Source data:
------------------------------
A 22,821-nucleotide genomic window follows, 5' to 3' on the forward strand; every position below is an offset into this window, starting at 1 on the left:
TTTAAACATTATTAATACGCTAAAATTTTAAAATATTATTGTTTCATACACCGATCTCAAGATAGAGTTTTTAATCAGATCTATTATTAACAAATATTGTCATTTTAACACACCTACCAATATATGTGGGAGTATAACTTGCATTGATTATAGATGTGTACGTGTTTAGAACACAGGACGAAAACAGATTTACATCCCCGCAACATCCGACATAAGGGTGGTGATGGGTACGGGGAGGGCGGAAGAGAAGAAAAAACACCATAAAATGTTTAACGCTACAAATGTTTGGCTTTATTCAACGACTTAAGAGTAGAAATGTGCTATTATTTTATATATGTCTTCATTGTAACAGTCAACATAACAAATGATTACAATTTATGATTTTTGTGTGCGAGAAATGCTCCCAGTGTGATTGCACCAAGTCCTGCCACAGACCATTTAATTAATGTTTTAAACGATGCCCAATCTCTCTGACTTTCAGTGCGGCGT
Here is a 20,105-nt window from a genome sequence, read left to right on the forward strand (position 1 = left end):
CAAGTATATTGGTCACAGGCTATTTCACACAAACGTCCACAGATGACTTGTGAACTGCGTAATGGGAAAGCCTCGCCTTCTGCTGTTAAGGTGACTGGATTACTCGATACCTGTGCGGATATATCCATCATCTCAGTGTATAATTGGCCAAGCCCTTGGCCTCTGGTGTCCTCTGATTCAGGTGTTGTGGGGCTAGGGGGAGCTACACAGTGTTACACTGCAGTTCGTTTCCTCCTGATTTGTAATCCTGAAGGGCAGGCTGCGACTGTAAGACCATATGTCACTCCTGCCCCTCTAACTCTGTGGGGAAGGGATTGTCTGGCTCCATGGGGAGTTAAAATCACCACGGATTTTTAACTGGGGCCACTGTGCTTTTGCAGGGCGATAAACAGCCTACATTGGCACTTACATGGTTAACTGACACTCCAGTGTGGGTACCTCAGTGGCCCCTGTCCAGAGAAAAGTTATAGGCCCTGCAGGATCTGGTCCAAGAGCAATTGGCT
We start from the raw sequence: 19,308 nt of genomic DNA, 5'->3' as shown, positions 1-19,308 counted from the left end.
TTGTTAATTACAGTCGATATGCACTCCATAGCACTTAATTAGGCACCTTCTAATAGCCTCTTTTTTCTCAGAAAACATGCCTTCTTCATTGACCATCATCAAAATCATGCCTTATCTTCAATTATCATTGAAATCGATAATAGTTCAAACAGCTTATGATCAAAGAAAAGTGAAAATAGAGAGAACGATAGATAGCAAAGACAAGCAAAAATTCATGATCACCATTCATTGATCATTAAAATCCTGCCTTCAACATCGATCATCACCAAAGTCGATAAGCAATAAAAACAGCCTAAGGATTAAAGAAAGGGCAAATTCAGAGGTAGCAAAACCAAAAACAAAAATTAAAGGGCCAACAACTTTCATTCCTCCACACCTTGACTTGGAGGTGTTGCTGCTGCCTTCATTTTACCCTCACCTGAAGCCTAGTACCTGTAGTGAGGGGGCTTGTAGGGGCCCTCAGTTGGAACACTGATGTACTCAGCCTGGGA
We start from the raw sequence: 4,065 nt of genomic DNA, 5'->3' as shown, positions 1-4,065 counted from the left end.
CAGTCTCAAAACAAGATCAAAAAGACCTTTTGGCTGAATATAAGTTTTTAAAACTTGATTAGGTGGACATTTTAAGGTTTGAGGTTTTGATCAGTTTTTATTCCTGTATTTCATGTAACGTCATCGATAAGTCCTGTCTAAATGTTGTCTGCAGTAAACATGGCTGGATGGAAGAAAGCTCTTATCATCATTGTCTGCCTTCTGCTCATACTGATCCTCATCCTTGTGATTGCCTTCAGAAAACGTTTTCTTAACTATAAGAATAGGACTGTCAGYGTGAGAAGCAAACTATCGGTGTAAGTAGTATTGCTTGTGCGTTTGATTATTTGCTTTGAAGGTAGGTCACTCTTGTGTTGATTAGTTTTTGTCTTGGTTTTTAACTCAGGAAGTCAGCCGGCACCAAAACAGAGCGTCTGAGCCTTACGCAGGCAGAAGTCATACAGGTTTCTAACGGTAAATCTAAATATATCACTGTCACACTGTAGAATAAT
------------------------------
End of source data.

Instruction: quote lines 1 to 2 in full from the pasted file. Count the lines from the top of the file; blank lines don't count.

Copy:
A 22,821-nucleotide genomic window follows, 5' to 3' on the forward strand; every position below is an offset into this window, starting at 1 on the left:
TTTAAACATTATTAATACGCTAAAATTTTAAAATATTATTGTTTCATACACCGATCTCAAGATAGAGTTTTTAATCAGATCTATTATTAACAAATATTGTCATTTTAACACACCTACCAATATATGTGGGAGTATAACTTGCATTGATTATAGATGTGTACGTGTTTAGAACACAGGACGAAAACAGATTTACATCCCCGCAACATCCGACATAAGGGTGGTGATGGGTACGGGGAGGGCGGAAGAGAAGAAAAAACACCATAAAATGTTTAACGCTACAAATGTTTGGCTTTATTCAACGACTTAAGAGTAGAAATGTGCTATTATTTTATATATGTCTTCATTGTAACAGTCAACATAACAAATGATTACAATTTATGATTTTTGTGTGCGAGAAATGCTCCCAGTGTGATTGCACCAAGTCCTGCCACAGACCATTTAATTAATGTTTTAAACGATGCCCAATCTCTCTGACTTTCAGTGCGGCGT